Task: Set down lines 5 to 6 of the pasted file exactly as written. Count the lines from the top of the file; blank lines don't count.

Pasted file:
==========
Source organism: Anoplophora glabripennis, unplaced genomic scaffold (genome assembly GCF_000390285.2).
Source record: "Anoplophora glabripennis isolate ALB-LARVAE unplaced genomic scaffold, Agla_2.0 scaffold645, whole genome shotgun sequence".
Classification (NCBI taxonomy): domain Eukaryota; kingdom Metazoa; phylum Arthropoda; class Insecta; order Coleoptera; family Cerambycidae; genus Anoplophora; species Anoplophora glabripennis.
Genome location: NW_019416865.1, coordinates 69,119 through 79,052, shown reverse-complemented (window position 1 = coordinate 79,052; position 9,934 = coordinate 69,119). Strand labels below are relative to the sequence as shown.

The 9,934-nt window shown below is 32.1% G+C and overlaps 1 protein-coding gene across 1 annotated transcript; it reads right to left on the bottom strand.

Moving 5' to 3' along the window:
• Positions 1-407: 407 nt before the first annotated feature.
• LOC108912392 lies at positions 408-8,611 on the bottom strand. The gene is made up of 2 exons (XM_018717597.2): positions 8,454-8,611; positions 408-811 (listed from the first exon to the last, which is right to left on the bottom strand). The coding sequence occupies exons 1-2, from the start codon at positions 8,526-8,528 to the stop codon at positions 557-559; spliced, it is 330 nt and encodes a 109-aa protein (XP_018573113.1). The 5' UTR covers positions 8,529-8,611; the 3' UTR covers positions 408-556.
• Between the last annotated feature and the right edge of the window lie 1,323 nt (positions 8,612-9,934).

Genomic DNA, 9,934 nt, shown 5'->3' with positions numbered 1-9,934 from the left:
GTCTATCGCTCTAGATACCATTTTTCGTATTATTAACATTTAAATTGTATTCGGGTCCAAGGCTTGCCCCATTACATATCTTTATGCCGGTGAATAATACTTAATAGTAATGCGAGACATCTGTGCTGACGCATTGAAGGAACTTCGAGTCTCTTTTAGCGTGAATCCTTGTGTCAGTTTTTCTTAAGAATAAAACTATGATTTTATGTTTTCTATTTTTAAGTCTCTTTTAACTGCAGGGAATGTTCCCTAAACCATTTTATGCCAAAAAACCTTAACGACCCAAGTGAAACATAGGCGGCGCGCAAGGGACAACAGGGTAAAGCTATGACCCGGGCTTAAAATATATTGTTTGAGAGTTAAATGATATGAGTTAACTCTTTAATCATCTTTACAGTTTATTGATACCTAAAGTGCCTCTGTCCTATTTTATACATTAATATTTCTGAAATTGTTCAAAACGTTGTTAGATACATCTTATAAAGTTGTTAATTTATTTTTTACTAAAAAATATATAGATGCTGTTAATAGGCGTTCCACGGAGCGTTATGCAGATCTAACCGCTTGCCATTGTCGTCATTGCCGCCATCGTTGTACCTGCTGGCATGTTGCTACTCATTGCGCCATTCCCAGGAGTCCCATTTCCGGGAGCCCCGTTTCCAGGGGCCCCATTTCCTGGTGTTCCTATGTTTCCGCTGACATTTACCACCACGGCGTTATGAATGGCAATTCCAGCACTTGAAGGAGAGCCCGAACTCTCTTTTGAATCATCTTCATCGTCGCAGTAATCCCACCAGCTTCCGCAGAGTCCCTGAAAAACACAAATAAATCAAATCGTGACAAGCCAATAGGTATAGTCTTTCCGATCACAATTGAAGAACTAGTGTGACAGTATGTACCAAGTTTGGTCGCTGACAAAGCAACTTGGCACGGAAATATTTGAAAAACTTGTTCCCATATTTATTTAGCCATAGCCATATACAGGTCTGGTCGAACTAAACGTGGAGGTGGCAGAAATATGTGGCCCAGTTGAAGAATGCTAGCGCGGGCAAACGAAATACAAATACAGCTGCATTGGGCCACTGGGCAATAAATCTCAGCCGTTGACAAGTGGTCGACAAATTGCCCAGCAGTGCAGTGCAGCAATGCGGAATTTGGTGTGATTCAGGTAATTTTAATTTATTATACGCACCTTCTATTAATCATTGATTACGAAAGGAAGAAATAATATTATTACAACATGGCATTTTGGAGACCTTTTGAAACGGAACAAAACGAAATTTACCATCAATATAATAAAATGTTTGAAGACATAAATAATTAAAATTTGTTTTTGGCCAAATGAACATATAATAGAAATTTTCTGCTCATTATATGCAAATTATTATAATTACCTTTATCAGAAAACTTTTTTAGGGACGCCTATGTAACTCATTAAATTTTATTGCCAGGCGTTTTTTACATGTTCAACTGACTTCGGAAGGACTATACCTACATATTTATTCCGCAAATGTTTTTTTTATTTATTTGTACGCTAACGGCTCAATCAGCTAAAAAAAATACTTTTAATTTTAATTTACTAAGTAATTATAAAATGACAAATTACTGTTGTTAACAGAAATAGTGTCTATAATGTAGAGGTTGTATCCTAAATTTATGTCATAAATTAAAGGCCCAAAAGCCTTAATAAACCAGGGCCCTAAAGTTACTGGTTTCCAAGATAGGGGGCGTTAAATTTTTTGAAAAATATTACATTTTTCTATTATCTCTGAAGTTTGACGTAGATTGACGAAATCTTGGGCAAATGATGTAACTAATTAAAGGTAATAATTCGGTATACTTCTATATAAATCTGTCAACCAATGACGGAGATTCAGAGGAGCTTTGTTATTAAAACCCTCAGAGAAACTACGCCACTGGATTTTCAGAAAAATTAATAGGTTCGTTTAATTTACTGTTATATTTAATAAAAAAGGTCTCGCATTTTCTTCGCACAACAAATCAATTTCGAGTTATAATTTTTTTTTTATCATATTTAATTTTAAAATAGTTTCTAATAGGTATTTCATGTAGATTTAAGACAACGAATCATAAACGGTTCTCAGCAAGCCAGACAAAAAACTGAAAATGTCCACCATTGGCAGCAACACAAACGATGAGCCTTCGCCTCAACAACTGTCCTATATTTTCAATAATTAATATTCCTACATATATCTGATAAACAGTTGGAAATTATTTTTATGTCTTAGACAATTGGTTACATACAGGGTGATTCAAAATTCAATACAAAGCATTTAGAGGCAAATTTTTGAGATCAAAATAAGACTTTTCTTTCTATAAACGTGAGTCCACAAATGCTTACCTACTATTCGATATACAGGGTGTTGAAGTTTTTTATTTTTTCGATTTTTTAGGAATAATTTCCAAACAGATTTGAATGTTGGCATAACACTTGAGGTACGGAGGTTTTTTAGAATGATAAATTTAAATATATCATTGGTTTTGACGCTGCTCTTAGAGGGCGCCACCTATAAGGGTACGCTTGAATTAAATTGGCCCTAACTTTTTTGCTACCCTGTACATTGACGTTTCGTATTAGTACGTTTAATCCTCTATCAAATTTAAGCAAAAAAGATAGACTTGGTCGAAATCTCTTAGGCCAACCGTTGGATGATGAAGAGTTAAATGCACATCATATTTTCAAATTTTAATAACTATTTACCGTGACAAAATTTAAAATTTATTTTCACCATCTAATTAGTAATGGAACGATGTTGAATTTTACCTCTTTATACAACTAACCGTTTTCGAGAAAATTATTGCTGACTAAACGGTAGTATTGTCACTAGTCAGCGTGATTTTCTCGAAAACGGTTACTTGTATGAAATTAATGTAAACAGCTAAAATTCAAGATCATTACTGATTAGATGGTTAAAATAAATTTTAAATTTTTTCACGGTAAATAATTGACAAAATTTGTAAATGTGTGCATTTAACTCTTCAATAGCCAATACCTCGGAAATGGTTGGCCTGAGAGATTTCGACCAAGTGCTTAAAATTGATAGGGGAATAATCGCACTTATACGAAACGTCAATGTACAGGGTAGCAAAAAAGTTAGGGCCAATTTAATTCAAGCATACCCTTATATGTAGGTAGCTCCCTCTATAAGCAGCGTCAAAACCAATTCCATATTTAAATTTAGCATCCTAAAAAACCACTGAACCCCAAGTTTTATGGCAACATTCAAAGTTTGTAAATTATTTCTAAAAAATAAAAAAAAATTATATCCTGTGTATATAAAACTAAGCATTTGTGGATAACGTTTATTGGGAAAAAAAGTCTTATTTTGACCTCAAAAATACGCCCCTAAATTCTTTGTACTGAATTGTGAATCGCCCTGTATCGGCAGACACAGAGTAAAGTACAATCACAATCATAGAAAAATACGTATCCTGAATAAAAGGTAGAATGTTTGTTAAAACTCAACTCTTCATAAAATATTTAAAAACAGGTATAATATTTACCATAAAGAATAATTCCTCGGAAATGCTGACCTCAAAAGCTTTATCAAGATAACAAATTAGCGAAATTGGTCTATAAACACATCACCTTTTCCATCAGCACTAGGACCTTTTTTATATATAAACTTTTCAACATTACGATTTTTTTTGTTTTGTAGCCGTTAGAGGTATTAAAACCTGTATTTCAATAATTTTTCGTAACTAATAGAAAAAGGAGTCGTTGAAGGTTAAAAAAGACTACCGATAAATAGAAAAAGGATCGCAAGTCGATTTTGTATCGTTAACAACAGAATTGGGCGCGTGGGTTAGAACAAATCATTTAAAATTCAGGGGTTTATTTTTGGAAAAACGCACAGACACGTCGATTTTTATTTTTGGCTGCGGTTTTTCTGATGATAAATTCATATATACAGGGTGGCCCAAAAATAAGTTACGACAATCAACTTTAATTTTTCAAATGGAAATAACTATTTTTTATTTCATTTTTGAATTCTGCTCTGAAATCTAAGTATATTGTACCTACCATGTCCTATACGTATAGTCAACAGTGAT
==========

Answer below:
The 9,934-nt window shown below is 32.1% G+C and overlaps 1 protein-coding gene across 1 annotated transcript; it reads right to left on the bottom strand.

Moving 5' to 3' along the window: